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"What are you going to do about czars?" a woman asked, repeating a Glenn Beck trope about special envoys and advisers whom Obama has added to his staff--a sure sign of creeping socialism (although many of them are now gone). Romney seemed confused by the question and asked the woman what she meant by czars. "I thought at first you were talking about the SARS virus," he said, attempting a joke, perhaps, though no one laughed. He proceeded to answer her question substantively. He believed there was a need for special envoys to deal with overseas diplomatic problems, but having special White House assistants "who manage Cabinet posts doesn't make a lot of sense."
The answer was deft but unsatisfying. Romney seemed not to recognize the Tea Party code: czars is fighting jargon, an anti-Obama rant was being requested, and Romney failed to deliver. The SARS response sent a subliminal message to the base: He isn't really one of us. "He won me over a little bit," a conservative activist named Linda Holub told me after the Sioux City meeting. "But he's still not my candidate. I wonder about his core convictions."
A Constant Opacity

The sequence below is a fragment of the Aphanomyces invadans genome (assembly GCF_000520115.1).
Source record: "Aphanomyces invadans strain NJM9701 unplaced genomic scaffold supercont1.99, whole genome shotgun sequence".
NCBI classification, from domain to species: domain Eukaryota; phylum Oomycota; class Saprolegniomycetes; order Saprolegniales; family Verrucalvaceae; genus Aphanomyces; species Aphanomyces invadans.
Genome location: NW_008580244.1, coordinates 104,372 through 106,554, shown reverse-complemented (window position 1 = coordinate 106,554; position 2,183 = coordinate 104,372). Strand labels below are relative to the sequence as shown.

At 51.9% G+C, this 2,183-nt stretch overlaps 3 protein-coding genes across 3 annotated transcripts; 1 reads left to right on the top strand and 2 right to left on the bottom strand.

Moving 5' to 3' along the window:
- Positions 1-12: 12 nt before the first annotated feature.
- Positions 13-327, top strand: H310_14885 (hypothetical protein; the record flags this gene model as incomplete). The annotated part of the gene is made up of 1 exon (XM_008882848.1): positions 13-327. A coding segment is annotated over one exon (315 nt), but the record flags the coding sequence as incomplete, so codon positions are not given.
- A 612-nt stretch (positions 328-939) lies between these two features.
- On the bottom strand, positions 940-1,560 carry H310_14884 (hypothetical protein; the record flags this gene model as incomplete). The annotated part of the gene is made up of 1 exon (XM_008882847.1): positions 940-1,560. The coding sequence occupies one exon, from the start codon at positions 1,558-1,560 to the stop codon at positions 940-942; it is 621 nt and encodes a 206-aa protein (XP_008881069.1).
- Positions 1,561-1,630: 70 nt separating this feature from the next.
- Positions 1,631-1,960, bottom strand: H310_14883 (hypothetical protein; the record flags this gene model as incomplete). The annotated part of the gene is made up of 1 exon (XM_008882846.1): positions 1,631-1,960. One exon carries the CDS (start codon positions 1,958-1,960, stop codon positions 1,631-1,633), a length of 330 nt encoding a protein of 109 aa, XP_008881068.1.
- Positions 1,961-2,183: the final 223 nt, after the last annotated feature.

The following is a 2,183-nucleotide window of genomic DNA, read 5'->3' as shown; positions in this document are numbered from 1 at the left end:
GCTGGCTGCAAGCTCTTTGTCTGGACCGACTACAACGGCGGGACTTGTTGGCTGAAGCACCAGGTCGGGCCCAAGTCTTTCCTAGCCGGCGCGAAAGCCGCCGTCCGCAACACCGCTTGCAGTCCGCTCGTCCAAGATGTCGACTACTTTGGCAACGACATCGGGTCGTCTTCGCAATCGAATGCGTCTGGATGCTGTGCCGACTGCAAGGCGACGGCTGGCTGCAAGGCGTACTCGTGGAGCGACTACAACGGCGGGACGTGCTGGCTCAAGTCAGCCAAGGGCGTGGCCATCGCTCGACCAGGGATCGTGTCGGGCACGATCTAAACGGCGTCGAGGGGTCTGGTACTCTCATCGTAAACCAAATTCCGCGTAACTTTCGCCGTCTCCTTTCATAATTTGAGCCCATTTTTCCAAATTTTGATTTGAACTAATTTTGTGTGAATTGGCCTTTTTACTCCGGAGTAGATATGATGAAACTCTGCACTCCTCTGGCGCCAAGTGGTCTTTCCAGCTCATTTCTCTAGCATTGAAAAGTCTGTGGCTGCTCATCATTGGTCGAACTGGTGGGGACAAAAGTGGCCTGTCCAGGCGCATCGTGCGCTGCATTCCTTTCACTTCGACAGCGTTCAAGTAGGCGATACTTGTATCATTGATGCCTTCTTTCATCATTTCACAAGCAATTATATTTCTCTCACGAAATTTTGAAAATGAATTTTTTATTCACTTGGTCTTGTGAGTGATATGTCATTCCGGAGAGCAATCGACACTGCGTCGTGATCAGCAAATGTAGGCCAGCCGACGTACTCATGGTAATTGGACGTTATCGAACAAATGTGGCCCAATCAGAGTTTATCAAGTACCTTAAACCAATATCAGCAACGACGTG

During one of the innumerable, but thoroughly entertaining, Republican debates recently, the CNBC moderator John Harwood asked Romney to defend his multiple, sequential, conflicting positions on the auto bailout. Romney had asked, "Where is Washington?" in 2008, then opposed the Obama bailout, then--when the bailout succeeded--said Obama had pursued the "managed bankruptcy" that he had favored all along. Romney tried, unsuccessfully, to extricate himself from the question, but Harwood persisted, and Romney launched into a much discussed evasion: "I think people understand that I'm a man of steadiness and constancy," he began, citing his 42-year marriage, his Mormon faith and the 25 years he spent at one company, Bain Capital. And then he turned it into an attack: "I think it is outrageous the Obama campaign continues to push this idea."
Romney neglected to mention one additional area of constancy: in his 17-year public career, he has been consistently opaque. Indeed, he has always campaigned as something he probably is not. When he ran for Senator and then governor in Massachusetts, he pretended to be more liberal than he probably was on social issues like abortion and gay rights. Running for President, he has pretended to be more conservative than he actually is on a variety of issues--taxes, health care, the environment, immigration. His one term as governor of Massachusetts probably offers the truest portrait of what he'd be like as President, but he has disavowed his greatest achievement--universal health care--and his interest in being governor waned dramatically as he began to focus on the presidency. "They talk about politicians getting Potomac fever," says Stephen Crosby, dean of the McCormack Graduate School of Policy and Global Studies at UMass Boston. "Romney got Potomac Ebola virus."